Court's decision to call witnesses against Chidu on Dec 8
A Delhi court will decide on Janata Party president Subramanian Swamy's plea to examine witnesses to establish erstwhile finance minister P Chidambaram's role in the 2G spectrum allocation, on 8 December.
New Delhi: A Delhi court will decide on Janata Party president Subramanian Swamy's plea to examine witnesses — including senior CBI officials — to establish erstwhile finance minister and present Union Home Minister P Chidambaram's role in the 2G spectrum allocation, on 8 December.
Special CBI Judge OP Saini reserved its order on Swamy's plea seeking impleadment of Chidambaram in the 2G spectrum allocation case. Swamy sought Chidamabaram's impleadment, saying the decision on spectrum pricing was taken jointly by him and former Telecom Minister A Raja.
In an application to the court, Swami sought its permission to examine some witnesses, including senior CBI officials, to establish Chidambaram's alleged complicity in the scam.
"Prima facie few things are clear that both the (then) Finance Minister P Chidambaram and (former Telecom Minister) A Raja had jointly taken the decision on pricing of 2G spectrum.
Therefore, the charges framed against A Raja have to also be framed against P Chidambaram and the process for it should be initiated," Swamy said.
The court reserved its order for 8 December on Swamy's plea for summoning and examining some witnesses to prove his case against Chidambaram.
Swamy said that the official documents given to him by the CBI following the court's order establish that four meetings took place between Chidambaram and Raja in which decision was taken to keep spectrum prices at 2001 level.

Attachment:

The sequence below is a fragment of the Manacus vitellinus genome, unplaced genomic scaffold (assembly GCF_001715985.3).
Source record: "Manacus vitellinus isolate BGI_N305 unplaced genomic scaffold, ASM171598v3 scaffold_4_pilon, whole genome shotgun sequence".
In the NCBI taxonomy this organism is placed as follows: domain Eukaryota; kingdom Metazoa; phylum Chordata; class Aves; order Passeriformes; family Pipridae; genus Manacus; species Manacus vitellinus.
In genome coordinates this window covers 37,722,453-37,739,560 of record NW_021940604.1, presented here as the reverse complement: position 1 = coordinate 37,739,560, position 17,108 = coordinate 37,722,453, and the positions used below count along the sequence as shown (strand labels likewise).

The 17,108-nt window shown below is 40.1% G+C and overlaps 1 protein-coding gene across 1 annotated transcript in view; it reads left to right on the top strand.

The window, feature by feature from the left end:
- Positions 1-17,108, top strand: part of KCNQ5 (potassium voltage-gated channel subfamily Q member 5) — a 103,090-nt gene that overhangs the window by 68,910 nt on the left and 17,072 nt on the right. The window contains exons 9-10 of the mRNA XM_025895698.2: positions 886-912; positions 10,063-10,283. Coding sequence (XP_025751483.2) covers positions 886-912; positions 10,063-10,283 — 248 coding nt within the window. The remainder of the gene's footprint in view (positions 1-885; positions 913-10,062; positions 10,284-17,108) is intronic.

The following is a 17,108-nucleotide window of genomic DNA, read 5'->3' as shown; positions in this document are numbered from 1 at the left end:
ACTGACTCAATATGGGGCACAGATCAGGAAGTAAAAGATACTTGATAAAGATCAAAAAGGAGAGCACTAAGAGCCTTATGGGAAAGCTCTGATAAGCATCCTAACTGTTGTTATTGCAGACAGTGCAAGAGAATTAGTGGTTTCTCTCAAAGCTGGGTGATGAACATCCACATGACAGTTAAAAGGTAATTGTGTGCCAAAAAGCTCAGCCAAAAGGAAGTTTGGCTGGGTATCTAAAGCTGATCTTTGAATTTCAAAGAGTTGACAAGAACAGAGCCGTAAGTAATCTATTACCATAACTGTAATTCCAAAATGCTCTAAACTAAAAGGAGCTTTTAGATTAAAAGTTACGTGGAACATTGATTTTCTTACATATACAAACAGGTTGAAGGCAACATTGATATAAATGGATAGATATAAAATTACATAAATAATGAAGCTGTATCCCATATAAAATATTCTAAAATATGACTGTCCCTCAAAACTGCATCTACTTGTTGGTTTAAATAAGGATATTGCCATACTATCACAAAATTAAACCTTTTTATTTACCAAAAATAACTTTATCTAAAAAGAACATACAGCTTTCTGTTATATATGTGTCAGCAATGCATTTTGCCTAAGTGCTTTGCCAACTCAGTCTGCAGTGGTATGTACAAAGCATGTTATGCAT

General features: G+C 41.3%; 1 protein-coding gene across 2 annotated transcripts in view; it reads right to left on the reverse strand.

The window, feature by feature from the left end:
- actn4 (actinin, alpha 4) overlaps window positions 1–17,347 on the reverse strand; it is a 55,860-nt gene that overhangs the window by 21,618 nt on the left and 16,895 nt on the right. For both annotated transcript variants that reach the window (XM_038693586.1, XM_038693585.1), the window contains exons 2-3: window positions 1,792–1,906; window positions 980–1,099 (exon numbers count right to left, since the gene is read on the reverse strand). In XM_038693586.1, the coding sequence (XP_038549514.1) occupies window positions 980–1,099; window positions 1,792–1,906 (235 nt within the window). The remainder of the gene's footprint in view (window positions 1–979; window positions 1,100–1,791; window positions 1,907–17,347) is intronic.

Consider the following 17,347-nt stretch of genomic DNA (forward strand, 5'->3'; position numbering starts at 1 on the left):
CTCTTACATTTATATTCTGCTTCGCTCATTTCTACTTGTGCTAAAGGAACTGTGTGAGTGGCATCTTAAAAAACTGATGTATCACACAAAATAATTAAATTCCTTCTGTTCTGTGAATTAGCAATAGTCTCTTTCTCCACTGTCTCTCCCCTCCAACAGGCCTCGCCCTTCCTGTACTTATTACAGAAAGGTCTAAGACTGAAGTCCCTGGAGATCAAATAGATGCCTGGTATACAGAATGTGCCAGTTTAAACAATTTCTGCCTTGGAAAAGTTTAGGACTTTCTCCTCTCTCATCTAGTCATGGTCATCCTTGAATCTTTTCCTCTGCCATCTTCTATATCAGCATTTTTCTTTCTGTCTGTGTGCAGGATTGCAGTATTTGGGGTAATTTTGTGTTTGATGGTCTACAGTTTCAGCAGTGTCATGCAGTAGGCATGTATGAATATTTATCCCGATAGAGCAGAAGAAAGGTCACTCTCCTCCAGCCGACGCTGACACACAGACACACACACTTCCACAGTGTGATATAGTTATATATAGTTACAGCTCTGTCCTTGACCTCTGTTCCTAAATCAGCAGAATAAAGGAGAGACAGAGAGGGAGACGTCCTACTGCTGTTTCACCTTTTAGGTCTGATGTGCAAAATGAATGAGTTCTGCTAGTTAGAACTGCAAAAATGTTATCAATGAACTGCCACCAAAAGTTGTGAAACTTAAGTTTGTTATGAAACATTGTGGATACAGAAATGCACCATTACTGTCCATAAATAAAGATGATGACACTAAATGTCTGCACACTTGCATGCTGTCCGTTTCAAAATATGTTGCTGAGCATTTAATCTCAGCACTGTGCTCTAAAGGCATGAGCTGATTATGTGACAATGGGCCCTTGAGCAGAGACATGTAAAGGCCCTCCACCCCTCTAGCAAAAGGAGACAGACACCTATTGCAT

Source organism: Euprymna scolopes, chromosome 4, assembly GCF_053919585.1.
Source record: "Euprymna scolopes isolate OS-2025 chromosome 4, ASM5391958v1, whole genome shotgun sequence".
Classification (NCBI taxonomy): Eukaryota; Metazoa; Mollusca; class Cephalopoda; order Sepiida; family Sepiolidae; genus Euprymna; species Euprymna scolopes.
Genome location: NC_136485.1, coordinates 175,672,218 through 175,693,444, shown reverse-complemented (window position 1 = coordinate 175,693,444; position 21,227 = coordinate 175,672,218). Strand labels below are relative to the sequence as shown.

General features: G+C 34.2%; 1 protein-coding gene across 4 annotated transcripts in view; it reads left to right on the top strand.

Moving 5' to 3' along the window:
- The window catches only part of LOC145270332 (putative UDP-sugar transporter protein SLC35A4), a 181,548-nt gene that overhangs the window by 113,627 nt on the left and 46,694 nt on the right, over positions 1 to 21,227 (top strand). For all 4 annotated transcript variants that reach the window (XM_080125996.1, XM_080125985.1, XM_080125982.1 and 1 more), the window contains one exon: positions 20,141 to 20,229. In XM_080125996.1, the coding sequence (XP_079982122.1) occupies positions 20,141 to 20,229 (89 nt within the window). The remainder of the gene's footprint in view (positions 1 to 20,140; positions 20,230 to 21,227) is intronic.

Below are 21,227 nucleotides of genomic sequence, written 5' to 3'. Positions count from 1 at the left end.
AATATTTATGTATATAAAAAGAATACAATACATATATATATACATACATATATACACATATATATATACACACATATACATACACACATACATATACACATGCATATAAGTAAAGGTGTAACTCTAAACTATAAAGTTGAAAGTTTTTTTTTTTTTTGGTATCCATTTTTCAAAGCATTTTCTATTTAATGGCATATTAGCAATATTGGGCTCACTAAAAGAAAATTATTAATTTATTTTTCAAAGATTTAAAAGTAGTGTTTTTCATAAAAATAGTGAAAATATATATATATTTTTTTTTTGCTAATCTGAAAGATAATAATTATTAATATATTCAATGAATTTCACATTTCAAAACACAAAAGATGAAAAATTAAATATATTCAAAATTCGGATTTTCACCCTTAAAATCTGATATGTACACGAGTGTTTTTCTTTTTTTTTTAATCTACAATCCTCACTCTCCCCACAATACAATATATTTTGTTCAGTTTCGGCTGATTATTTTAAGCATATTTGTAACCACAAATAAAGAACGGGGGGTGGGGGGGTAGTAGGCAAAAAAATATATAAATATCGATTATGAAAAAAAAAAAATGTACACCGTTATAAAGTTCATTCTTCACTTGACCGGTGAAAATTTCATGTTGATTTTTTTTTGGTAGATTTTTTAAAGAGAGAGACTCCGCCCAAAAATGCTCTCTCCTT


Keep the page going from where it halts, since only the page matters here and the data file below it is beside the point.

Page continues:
"Four meeting took place between the two ministers. It is on record that the then Telecom Minister and the then Finance Minister met for deciding the spectrum pricing and it (document) says that Finance Minister said that prices of 2001 shall not be revisited," he said.
Swamy also referred to Prime Minister Manmohan Singh's statement, which said the then Finance Minister had consulted with Raja and the two ministers worked out on agreed formula on pricing of spectrum.
He also said Raja had recorded on a file and a press note that the then Finance Minister had permitted the sale of licenses to foreign companies, Etisalat of Dubai and Norway's Telenor despite both the firms being under the Home Ministry's scanner.
"The two companies, Swan Telecom and Unitech sold their shares to Etisalat and Telenor respectively. They were under the scanner of the Home Ministry and the Home Ministry had recommended that these two companies should not be allowed to do business in India," he said.
The Janata Party chief said Chidambaram "failed to protect national security" by not informing the authorities that Etisalat and Telenor were "genuine" companies.